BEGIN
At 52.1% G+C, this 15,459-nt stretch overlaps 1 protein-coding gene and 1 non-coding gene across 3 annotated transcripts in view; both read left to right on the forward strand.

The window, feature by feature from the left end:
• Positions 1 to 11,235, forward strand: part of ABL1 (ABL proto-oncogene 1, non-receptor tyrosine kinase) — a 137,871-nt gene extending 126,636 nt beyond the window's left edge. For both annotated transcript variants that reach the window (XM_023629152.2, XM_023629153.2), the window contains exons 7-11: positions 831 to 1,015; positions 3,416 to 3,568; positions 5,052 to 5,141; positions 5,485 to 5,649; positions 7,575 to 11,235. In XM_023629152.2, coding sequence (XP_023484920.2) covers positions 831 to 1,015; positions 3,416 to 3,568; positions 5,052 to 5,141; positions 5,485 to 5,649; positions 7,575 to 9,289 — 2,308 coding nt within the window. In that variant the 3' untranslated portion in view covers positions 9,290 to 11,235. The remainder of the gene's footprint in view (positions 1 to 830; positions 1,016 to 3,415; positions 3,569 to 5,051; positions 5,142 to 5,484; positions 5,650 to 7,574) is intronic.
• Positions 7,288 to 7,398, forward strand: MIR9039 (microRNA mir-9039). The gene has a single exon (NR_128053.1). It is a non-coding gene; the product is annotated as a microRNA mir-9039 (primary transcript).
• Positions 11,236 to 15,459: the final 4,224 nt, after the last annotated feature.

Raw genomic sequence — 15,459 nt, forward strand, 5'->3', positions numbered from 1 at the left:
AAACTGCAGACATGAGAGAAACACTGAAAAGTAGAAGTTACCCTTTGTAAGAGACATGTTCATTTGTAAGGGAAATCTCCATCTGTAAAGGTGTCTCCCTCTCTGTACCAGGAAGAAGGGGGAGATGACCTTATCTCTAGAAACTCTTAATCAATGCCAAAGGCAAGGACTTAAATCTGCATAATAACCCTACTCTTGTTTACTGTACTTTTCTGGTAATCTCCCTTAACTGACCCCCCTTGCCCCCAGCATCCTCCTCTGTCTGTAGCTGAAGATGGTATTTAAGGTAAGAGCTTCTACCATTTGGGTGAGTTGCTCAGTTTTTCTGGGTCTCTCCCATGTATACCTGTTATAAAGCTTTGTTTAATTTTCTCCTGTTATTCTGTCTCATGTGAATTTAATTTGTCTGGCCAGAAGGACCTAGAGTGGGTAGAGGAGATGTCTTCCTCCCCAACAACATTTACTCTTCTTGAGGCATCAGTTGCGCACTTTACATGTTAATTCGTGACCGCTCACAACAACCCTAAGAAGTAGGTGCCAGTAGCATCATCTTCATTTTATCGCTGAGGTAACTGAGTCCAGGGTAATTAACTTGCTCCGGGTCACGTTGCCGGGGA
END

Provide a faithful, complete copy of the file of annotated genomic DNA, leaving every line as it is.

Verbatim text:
At 52.1% G+C, this 15,459-nt stretch overlaps 1 protein-coding gene and 1 non-coding gene across 3 annotated transcripts in view; both read left to right on the forward strand.

The window, feature by feature from the left end:
• Positions 1 to 11,235, forward strand: part of ABL1 (ABL proto-oncogene 1, non-receptor tyrosine kinase) — a 137,871-nt gene extending 126,636 nt beyond the window's left edge. For both annotated transcript variants that reach the window (XM_023629152.2, XM_023629153.2), the window contains exons 7-11: positions 831 to 1,015; positions 3,416 to 3,568; positions 5,052 to 5,141; positions 5,485 to 5,649; positions 7,575 to 11,235. In XM_023629152.2, coding sequence (XP_023484920.2) covers positions 831 to 1,015; positions 3,416 to 3,568; positions 5,052 to 5,141; positions 5,485 to 5,649; positions 7,575 to 9,289 — 2,308 coding nt within the window. In that variant the 3' untranslated portion in view covers positions 9,290 to 11,235. The remainder of the gene's footprint in view (positions 1 to 830; positions 1,016 to 3,415; positions 3,569 to 5,051; positions 5,142 to 5,484; positions 5,650 to 7,574) is intronic.
• Positions 7,288 to 7,398, forward strand: MIR9039 (microRNA mir-9039). The gene has a single exon (NR_128053.1). It is a non-coding gene; the product is annotated as a microRNA mir-9039 (primary transcript).
• Positions 11,236 to 15,459: the final 4,224 nt, after the last annotated feature.

Raw genomic sequence — 15,459 nt, forward strand, 5'->3', positions numbered from 1 at the left:
AAACTGCAGACATGAGAGAAACACTGAAAAGTAGAAGTTACCCTTTGTAAGAGACATGTTCATTTGTAAGGGAAATCTCCATCTGTAAAGGTGTCTCCCTCTCTGTACCAGGAAGAAGGGGGAGATGACCTTATCTCTAGAAACTCTTAATCAATGCCAAAGGCAAGGACTTAAATCTGCATAATAACCCTACTCTTGTTTACTGTACTTTTCTGGTAATCTCCCTTAACTGACCCCCCTTGCCCCCAGCATCCTCCTCTGTCTGTAGCTGAAGATGGTATTTAAGGTAAGAGCTTCTACCATTTGGGTGAGTTGCTCAGTTTTTCTGGGTCTCTCCCATGTATACCTGTTATAAAGCTTTGTTTAATTTTCTCCTGTTATTCTGTCTCATGTGAATTTAATTTGTCTGGCCAGAAGGACCTAGAGTGGGTAGAGGAGATGTCTTCCTCCCCAACAACATTTACTCTTCTTGAGGCATCAGTTGCGCACTTTACATGTTAATTCGTGACCGCTCACAACAACCCTAAGAAGTAGGTGCCAGTAGCATCATCTTCATTTTATCGCTGAGGTAACTGAGTCCAGGGTAATTAACTTGCTCCGGGTCACGTTGCCGGGGA